By Tracy Rucinski and Fiona Ortiz
MADRID (Reuters) - Spain is reviewing a ban on protests on the eve of Sunday's local elections to avoid a standoff with the anti-austerity demonstrators who have filled Spain's squares this week, the prime minister said on Friday.
The electoral board said late on Thursday that electoral rules prohibit any campaigning on the "day of reflection" on the eve of voting, as well as on polling day.
"I have a great respect for the people protesting, which they are doing in a peaceful manner, and I understand it is driven by economic crisis and young people's hopes for employment," Jose Luis Rodriguez Zapatero said during a radio interview.
He said the Justice Ministry was reviewing the electoral board's ruling to determine whether it should stand.
Dubbed "the indignant," tens of thousands demonstrating against mass unemployment and deep austerity measures have filled the main squares of Spain's cities for five days, marking a shift after years of patience with a prolonged economic slump.
Spaniards elect over 8,000 city councils and 13 of 17 regional governments on Sunday, and the ruling Socialist party is widely expected to suffer heavy losses over its handling of the economic crisis. The next general election is due in March.
Spain has the highest jobless rate in the European Union at 21.3 percent. The collapse of the construction sector and a slump in consumer spending have hit the young particularly hard, with 45 percent of 18- to 25-year-olds unemployed.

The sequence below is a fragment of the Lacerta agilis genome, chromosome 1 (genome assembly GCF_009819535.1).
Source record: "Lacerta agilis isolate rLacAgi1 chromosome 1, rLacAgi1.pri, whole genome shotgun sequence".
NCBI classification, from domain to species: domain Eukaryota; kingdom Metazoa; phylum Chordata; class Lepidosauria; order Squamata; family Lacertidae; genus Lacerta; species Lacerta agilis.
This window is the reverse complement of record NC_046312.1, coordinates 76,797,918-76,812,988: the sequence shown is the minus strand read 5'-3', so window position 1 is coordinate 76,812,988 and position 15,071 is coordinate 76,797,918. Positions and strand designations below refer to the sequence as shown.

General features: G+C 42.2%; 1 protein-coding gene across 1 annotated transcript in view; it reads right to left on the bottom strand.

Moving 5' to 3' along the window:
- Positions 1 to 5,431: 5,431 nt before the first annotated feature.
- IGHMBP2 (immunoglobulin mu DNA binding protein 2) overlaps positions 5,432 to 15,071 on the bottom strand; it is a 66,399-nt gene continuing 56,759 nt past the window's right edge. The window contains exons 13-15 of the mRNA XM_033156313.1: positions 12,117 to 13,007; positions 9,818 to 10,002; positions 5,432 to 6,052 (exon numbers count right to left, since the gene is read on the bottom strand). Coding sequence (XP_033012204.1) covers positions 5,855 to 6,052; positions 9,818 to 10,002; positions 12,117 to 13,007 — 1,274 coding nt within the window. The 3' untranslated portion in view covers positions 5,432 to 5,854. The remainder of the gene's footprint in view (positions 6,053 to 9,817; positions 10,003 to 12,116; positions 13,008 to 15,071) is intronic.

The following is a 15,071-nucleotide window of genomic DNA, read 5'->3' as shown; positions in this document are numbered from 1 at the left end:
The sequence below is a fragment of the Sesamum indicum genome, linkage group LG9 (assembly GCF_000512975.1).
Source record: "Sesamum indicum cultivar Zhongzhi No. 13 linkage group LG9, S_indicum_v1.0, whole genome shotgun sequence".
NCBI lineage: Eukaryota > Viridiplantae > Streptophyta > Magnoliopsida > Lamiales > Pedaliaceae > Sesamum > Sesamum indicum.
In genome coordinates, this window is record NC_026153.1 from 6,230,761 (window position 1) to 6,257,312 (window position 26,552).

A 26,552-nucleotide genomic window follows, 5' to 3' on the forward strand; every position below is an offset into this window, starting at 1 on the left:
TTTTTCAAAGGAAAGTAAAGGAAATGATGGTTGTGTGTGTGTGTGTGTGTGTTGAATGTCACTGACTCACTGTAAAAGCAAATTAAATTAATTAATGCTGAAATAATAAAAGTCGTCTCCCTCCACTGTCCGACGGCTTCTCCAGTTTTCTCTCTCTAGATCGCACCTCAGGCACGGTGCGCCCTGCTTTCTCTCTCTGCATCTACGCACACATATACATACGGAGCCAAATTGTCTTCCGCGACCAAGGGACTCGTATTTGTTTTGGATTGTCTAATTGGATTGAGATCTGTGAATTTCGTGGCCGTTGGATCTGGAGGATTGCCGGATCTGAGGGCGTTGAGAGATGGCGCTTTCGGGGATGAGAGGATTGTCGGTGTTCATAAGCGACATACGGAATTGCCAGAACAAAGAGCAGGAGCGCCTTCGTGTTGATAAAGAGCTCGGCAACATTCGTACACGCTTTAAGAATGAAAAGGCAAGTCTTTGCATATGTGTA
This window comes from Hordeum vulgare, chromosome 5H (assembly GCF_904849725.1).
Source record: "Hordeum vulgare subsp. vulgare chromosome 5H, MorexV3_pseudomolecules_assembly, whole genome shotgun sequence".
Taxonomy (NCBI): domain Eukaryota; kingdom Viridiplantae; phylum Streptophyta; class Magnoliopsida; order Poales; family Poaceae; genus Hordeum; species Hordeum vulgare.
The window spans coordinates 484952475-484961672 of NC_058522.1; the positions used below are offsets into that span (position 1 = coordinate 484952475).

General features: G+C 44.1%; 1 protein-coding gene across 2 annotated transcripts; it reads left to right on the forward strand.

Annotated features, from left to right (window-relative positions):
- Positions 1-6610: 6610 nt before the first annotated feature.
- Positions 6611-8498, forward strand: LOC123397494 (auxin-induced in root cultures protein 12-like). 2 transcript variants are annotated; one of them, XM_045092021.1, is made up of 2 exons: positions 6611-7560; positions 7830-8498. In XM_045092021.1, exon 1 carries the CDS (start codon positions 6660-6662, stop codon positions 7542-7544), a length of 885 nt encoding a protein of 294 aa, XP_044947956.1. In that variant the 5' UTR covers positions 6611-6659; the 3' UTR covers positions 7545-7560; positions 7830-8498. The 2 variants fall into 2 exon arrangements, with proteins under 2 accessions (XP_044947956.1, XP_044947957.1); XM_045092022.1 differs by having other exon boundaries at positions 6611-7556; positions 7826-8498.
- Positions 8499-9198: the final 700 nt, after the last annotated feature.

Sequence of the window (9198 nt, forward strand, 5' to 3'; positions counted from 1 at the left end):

STICKING TO DEFICIT COMMITMENT
Zapatero promised there would be no new round of austerity cuts following the elections, but stressed Spain's obligation to international markets to stick to its plan to cut the deficit.
"I can guarantee there will be no more spending cuts after the May 22 elections (but) we are committed to the budget target. I insist we will meet this obligation because, if we don't, markets and investors won't finance us, and that would make things worse."
Investors are concerned that some regional governments may be hiding piles of debt that will only surface after the elections and could endanger the government's deficit targets.
These fears have grown since Catalonia, which produces almost a fifth of Spain's economic output, revised its 2010 deficit sharply upwards after elections there in November.
Spain has been under intense market scrutiny since Greece and Spain's neighbor Portugal were forced to accept EU/IMF bailouts. It is widely accepted that a bailout for Spain, the euro zone's fourth largest economy, would stretch the European Union's resources and political will to breaking point.
PUERTA DEL SOL
Leaders of the amorphous youth movement were calling an meeting to decide whether or not to accept the ban on protests.
"We still haven't taken an official decision but I can tell you I'm sure we'll stay in the plaza tomorrow," Chema Lopez, a leader of a foreclosure rights group, said as he set off for another day of protests in Madrid.
Many protesters vowed to stay put at Madrid's landmark Puerta del Sol plaza, ground zero of the week of protests.
"They can't kick us out. The politicians won't allow it, it'll make them look bad right before the voting," said 32-year-old Virginia Braojos, a logistics technician who has come with three friends to the protests every night this week.
In the square, thousands of mostly young people spent much of the night chanting, listening to political speeches in small groups, and drinking beer that immigrants sold out of backpacks.
The protests have been organised through social media and Twitter. A few hundred people have been camping in the squares night and day, and the numbers swell into the thousands each evening.
(Additional reporting by Paul Day; Editing by Kevin Liffey)